A volume of no less than 43.4 million cubic meters of water is therefore locked up in a huge ‘underground tub’! This tub constantly overflows in just 2 spots, and the most important one is exactly at the feed of Kourtaliotis Waterfall. This continuous flowing water eventually winds its way to the river of the romantic palm beach of Preveli.

The Baths of Ancient Gortyn
Another very special freshwater phenomenon can be found at Gortyn, half an hour to the east of the tourist center of the South, Agia Galini. There, magnificent ruins of what once was the Minoan capital of southern Crete stand alongside remnants of the Roman Empire. The site has an amazing ancient citadel, palaces, bathhouses, fountains, and pleasure gardens. Once again, however, the source of all the freshwater that graced this paradise is not so obvious. A small river runs beside the ancient city, but it’s not nearly big enough to have supplied so much for the city, especially not in Summer.

As it turns out, the Romans found a water solution high up at Zaros, about Zaros, 15 kilometers away, on the flanks of the Psiloritis Mountains. Roman engineers and constructors built a canal system that transported approx. 7,000 m3 of fresh water per day to Gortyn. A 400m3 large reservoir was placed at the top to keep the pressure on. Another piece of engineering genius was an ‘inverted siphon’, halfway through the route. Without pumping, it simply guided the water via a closed aqueduct into a lower valley and up again over the next hill, and so on down to the citadel. Thanks to this reliable water supply, Gortyn was a good place to be in those days! And even today, the Zaros spring is the source of a famous bottled water brand with that name.

A Spili Wonder
The main road from Agia Galini to Rethymno runs past another beautiful place with hidden fresh water as a feature. At a small parking lot just before the village of Spili, today’s locals always stop to fill a few bottles or jerry cans with spring water under some lush trees. The quality is much better than the municipality water at home, they say.

In previous times water from the spring flowed like a tiny river onto a beautiful arcade, which protruded into the valley at right angles. After about 150 meters, the arcade suddenly stops, and the waterfalls some 20 meters down through a kind of chimney. A dilapidated workshop can still be found there, where the force of the falling water is used to drive a millstone to grind flour for the local bakeries. Of course, a small chapel, Agia Fotia, overlooked this beautiful place, and hence that is the name of the source since ages.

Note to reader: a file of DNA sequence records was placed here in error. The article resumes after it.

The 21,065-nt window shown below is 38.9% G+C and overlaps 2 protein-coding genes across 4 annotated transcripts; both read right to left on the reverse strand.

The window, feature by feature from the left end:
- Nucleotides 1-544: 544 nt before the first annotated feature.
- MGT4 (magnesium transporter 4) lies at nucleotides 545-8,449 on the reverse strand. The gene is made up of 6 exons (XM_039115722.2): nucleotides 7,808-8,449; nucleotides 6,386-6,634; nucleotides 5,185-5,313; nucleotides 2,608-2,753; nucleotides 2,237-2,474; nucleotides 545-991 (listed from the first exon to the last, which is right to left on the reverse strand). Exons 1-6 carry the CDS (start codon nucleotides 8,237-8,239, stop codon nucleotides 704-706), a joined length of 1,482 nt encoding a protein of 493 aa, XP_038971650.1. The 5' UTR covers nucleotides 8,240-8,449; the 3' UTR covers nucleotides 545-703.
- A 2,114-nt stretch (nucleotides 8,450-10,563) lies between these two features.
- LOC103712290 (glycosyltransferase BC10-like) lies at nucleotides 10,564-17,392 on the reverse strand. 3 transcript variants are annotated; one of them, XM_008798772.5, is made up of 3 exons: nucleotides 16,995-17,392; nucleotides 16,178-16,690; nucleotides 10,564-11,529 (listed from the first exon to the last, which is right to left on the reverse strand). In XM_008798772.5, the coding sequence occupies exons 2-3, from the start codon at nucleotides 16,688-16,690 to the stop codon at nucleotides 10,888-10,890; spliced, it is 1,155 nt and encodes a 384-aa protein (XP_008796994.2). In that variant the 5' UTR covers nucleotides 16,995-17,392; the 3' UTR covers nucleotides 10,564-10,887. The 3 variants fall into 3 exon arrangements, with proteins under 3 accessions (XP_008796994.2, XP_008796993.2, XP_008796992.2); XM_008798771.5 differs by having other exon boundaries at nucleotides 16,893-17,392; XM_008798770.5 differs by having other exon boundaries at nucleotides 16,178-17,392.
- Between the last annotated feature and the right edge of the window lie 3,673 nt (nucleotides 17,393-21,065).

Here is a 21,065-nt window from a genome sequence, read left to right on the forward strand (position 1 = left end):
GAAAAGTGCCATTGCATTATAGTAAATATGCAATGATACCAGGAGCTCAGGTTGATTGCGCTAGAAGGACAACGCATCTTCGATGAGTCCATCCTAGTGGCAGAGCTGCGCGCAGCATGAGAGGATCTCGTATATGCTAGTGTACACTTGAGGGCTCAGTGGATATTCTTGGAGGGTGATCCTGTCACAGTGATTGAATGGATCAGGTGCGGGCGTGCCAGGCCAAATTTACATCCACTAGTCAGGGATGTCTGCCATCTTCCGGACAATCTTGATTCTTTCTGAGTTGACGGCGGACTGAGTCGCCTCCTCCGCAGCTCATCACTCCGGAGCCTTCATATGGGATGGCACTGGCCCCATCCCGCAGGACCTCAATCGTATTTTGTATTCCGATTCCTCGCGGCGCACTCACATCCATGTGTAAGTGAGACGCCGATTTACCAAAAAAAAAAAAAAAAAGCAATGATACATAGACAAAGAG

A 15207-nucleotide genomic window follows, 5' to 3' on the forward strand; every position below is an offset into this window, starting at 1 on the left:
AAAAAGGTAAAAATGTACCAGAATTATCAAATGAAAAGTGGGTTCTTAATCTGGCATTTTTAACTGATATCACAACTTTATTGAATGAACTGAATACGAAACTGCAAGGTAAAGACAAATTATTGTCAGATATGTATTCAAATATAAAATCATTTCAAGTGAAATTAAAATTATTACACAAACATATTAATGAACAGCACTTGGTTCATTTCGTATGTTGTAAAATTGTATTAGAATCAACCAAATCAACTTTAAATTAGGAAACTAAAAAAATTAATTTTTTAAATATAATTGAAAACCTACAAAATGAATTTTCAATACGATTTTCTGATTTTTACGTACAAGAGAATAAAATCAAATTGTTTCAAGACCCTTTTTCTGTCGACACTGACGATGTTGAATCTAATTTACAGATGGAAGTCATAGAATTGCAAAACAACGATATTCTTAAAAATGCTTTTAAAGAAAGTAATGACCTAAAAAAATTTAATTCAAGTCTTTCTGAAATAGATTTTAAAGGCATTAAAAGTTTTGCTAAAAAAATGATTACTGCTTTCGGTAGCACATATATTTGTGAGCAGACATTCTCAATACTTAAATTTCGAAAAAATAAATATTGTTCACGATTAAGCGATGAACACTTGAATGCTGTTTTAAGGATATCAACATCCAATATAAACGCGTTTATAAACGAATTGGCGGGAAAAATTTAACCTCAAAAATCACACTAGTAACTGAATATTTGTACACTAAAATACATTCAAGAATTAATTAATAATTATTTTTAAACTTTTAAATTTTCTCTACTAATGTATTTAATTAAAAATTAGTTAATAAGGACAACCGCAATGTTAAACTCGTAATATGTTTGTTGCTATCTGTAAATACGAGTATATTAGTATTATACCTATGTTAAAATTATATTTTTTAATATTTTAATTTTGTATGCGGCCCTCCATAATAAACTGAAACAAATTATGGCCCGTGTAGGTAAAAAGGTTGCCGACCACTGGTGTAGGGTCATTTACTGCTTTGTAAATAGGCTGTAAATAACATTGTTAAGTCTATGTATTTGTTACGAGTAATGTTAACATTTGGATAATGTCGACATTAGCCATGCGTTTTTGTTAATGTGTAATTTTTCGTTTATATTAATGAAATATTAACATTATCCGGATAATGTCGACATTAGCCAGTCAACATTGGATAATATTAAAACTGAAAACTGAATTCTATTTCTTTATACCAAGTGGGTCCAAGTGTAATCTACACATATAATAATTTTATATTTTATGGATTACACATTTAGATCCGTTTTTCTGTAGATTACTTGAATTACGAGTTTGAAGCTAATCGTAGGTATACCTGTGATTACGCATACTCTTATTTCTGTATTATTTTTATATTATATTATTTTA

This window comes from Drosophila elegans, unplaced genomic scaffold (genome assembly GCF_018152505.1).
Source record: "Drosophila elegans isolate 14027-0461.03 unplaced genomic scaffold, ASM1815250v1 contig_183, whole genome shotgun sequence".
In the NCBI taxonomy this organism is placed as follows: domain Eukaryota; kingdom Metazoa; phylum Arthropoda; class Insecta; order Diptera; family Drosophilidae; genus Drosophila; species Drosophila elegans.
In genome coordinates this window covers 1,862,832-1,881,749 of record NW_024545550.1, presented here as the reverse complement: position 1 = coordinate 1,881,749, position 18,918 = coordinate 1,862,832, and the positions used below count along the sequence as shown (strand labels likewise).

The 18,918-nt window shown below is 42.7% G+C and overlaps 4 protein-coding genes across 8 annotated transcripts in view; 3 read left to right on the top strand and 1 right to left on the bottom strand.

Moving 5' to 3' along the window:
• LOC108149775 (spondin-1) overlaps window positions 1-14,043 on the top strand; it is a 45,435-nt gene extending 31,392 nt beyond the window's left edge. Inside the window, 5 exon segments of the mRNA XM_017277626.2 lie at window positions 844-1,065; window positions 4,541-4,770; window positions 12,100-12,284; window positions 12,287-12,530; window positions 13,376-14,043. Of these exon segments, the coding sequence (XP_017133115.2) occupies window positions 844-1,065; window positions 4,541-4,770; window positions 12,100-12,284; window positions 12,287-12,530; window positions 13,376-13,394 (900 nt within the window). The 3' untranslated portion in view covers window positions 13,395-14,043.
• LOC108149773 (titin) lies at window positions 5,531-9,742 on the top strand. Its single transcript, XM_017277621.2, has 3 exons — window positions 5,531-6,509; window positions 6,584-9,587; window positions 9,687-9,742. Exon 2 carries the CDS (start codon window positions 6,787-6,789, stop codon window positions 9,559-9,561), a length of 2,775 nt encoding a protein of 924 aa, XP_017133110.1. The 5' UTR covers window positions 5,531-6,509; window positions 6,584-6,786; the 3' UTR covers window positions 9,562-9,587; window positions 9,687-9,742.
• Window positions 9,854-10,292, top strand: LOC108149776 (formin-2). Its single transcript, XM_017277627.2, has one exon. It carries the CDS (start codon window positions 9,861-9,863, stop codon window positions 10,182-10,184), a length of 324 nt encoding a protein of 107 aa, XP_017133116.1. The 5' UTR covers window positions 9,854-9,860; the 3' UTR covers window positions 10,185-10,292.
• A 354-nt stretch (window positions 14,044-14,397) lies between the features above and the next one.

Author’s note: You can reach these three places, Kourtaliotis Waterfall, Gortyn, and Spili, from Agia Galini in half an hour by car. Check for more information.

Blog: Freshwater Miracles of Crete

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Blog, July 2017

A one-way ticket to Agia Galini.
«Don’t dream your life – just live your dream»

When I meet Marc and Monique, they have just said goodbye to family and friends and they are left. This time not with a return ticket but with a one-way ticket. The village of Agia Galini in the South middle of the island of Crete is the final destination of this travel.
The couple has travelled half the world. In their younger years by the two of them, later with their two children, and in recent years together again. So they visited South Africa, Kenya, Tanzania, the United States and half of Europe. But, above all, Greece has been their most popular destination for decades.
The passion for Greece began early in their joint lives. About 30 years ago they took – adorned with Backpack – a plane ticket to Athens. In the port of Piraeus the youngsters took the first available ferry to one of the many Greek islands. Next morning, at sunrise they sailed into the caldera of Santorini. The unexpected spectacular views from the deck of the hundreds of meters high grey brown rocks, the snow-white villages balancing on the edge, the clear blue sky; that was a view they will never forget…

After this great trip they visited Greece year after year. They went to a new destinations every year, preferably to the somewhat lesser known islands and regions. “We skipped for example Kos and Rhodes, and selected mainly the lesser-known destinations like Koufonissia, Alonissos and Samothraki”, Monique explains. In all those years, they visited nearly 30 Islands, more than the average Greek.

The love for this nation and its inhabitants has been around ever since during that first trip, but deepened in the course of the time, as it were, into a solid marriage. Marc explains: “In fact, there are four aspects that are appealing to us in this country. To start, of course, the beautiful nature and the beautiful landscapes. Secondly – no surprise – sun guaranteed. Then there is the well-known hospitality of the Greeks”. He tells an exciting story, about a visit to a small village, were unfortunately no place for the night could be found. After the local inhabitants had provided them with food and drinks, and it became clear that shelter for the night was a problem, one of the villagers eventually offered his own house for the night. He and his family were o.k. to move to a small family-cod. “And maybe the most important, attractive aspect”, Monique fills, ”is the fourth element: the tendency of Greeks to live in the present moment, and the practical inventiveness in their way of living”.